Recognition of employees with a bonus or other extrinsic rewards for not having a lost time injury during a specified period of time is a very common strategy in all industries today. The thinking behind this strategy is that recognizing employees for safe behavior will decrease the frequency of lost time injuries. The assumption is there is some kind of cause-effect relationship between safe behavior and the number of lost-time injuries in the workplace. But, is there, really?
Just a Roll of the Dice
Actually, a close relationship between safe behavior and the frequency of all injures does exist, and we can predict the outcome. However, it’s much more difficult to predict the severity of an injury when an accident occurs because severity is more a result of just being lucky than anything else: it’s a roll of the dice. The severity of an injury is an outcome over which employees have no control.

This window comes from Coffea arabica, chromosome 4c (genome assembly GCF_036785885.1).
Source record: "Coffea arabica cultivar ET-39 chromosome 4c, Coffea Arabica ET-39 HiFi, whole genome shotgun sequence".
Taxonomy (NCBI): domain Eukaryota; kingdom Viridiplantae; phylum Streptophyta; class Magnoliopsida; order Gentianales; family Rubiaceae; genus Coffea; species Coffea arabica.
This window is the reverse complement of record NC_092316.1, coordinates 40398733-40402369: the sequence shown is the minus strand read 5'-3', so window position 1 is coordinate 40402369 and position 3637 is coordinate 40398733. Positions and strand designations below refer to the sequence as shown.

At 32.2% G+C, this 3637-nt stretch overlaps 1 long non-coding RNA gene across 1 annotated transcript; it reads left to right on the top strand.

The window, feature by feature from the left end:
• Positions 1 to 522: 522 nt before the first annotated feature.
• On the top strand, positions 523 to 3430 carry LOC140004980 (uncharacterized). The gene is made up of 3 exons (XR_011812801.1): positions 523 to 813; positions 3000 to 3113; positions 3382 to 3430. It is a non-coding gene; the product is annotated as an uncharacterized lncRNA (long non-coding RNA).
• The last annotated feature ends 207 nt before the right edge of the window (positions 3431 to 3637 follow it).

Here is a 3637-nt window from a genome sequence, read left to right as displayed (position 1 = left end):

For instance, let’s say an employee is standing on the top rung of a ladder and falls. If the employee is lucky, the fall won’t result in an injury. However, if the employee is unlucky, the injury could easily be severe enough to be considered a lost-time injury or even a fatality. It’s not the fall that injures, it’s how you land, and that’s just a matter of luck.
Consequently, recognizing employees for the number of lost-time injuries is not effective because the cause-effect relationship is not strong enough to actually predict that the number of lost-time accidents in the workplace will decrease.
Bottom line: Focus on recognizing safe behaviors, not the number of lost-time injuries.